In addition to your user profiles, your business goals should also be strongly considered.
A user flow is the number of steps a user may take when interacting with your product.
Here is a very simple example, showing (some of the steps) a user may take to buy bananas on an e-commerce website:
The beauty of creating user flow diagrams such as the above is that it shows us each individual step a user takes within a process.
There are often more steps involved in doing things than you would expect.
By showing us all of the steps a user must take to complete a task when completing a task on your product, we can see how well the product enables this.
This provides us with potential areas for improvement at particular steps, or perhaps the steps themselves.
Highlighting Usability Issues
I like to use Norman Nielson’s heuristics framework to guide my analysis. It’s a framework (not a set of rules), which are helpful for both the designer and the person the findings are being presented to. Issues are grouped into their respective areas and then provide a score out of ten. The criteria listed below give you an idea of the framework used.
Provide Actionable recommendations
Having someone point out usability issues is only half the battle. A good UX review, taking into account all of the previous points will highlight ways to improve them.
Here is a simple example showing a UI issue I found on a UK based candle website (sorry guys):
You can see in the above example, the “Shop Online” button is completely lost, and would be very hard for users to see. Below you can see my suggestion for how it can be improved.
By using the default button colour of the website the button is more visible. I have also changed the text to “View Offer” Instead of “Shop Online” as I think it’s more clear to the user as to what they are actually going to see when clicking upon it.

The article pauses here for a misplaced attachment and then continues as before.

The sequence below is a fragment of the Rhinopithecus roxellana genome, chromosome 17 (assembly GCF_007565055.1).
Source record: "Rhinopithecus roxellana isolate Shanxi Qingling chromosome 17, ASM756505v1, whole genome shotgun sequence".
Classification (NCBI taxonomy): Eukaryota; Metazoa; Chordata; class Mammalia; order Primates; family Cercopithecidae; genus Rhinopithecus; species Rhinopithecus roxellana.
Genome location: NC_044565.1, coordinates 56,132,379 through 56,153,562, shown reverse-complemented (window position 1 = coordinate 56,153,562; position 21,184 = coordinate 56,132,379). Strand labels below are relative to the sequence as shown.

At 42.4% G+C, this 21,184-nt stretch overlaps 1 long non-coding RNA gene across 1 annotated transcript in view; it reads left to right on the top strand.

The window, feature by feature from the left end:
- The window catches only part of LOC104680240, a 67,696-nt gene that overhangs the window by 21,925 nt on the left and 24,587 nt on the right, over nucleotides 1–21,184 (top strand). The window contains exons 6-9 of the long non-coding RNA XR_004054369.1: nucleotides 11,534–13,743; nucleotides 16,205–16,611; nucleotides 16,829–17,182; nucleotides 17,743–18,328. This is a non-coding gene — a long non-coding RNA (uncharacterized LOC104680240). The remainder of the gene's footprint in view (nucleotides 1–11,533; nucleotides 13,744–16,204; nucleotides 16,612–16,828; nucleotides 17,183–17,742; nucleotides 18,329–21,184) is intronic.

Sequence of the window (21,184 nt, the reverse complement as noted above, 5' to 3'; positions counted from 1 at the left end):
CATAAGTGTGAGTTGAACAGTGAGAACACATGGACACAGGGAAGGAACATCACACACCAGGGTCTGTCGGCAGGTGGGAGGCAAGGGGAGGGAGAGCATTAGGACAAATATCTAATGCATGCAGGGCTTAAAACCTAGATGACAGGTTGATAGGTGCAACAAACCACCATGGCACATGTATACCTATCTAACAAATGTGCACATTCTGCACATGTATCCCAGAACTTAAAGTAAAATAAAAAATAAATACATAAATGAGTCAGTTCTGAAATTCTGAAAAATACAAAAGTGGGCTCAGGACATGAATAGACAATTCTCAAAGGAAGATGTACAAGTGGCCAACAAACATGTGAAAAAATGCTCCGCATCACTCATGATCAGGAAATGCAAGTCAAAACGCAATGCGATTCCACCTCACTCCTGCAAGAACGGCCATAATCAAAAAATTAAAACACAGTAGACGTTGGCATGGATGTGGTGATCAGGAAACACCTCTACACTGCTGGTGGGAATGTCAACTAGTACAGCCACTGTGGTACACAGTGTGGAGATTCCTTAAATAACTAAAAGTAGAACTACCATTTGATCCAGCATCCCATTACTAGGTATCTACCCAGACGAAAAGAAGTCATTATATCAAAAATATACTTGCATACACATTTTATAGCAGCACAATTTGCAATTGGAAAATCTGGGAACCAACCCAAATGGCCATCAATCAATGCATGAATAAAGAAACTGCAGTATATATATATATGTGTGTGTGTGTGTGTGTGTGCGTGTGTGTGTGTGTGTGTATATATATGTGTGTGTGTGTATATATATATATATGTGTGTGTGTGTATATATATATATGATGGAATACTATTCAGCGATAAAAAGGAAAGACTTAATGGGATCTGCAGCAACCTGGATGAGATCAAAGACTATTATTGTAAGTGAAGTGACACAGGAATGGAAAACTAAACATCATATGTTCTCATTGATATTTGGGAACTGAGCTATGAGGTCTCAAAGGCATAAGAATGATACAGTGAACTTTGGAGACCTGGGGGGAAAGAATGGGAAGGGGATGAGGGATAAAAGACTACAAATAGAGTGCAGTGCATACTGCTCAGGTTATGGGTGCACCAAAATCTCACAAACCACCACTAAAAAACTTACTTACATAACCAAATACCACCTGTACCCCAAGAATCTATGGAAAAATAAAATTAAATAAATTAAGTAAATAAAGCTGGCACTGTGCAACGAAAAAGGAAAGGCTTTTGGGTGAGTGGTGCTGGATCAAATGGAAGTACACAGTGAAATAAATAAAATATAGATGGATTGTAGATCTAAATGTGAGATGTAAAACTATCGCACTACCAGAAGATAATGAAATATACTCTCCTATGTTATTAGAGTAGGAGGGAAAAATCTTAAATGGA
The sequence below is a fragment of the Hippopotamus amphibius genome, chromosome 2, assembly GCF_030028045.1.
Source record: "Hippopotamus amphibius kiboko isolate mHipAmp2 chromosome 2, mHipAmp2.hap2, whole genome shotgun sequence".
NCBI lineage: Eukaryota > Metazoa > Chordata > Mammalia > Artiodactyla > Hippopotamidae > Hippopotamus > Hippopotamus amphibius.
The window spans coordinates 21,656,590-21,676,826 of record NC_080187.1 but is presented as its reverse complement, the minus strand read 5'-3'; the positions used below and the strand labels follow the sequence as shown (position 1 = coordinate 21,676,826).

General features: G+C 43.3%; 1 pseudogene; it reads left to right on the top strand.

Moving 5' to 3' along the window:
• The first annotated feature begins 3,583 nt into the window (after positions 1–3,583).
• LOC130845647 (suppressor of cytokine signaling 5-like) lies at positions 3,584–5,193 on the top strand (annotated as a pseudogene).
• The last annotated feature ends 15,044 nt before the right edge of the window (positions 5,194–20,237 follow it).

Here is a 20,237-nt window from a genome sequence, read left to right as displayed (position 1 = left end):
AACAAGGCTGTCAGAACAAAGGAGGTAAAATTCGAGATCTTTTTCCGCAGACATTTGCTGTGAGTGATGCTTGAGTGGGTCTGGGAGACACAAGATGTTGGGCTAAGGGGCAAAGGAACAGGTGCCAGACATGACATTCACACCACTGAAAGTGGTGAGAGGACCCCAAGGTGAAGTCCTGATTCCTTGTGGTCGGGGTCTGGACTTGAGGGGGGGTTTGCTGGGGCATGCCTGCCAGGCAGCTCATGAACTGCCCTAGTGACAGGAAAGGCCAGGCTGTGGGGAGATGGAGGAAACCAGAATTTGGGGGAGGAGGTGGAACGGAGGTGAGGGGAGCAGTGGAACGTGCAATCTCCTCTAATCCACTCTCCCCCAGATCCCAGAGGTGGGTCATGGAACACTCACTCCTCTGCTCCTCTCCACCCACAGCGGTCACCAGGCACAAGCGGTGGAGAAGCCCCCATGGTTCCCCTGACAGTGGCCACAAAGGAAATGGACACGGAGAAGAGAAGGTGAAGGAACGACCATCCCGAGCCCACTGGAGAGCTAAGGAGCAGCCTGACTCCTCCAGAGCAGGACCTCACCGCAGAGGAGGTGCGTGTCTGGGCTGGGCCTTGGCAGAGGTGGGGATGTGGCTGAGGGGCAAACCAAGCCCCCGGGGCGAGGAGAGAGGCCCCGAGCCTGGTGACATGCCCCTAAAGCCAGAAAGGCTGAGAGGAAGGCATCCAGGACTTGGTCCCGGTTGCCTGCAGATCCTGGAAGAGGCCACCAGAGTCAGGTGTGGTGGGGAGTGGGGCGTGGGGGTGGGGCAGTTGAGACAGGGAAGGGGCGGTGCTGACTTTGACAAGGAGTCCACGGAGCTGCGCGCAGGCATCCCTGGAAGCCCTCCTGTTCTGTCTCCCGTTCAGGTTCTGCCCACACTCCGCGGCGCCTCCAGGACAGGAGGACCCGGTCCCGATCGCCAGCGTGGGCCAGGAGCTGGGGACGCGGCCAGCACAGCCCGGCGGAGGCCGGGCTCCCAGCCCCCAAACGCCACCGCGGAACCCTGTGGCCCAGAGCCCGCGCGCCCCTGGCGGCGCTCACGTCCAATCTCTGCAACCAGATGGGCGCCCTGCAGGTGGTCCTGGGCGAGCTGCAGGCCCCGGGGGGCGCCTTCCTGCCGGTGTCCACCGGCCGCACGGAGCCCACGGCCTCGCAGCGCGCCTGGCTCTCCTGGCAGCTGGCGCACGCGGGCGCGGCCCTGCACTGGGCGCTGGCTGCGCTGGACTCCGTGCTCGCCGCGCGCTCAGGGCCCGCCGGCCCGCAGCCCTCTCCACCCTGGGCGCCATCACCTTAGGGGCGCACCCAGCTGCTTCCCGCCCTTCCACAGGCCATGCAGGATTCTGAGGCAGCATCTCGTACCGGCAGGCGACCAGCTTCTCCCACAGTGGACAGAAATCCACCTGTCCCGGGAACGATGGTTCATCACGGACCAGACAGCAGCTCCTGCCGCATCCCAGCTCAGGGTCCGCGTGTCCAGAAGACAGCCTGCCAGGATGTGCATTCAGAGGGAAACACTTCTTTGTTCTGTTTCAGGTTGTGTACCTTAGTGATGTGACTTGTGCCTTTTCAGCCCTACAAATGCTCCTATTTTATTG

Your UX Review will provide you with many examples like the above, so you have suggestions of how your product can be improved right away.
Digital products, no matter how mature, can always be improved. You should expect to see suggestions and problems beyond simple User Interface issues like the one above, which may affect the layout, content or even structure of your website or mobile application.
Having a UX review conducted on your website or mobile application is a great way to have some expert eyes look it and help you improve it.
There is a big difference between an average website (or any other product) and a good one. The difference between good and great is even larger and much harder to overcome.
These gaps can be overcome given enough time, skill and money.
Money is the driving factor, enabling you to buy the first two.
Getting a UX review is something which can help improve your product.
Whilst being no replacement for user testing and user research, a UX review will give you a greater understanding of your product and some recommendations for how to improve it.
Stay tuned for next article next week when I conduct an example UX Review.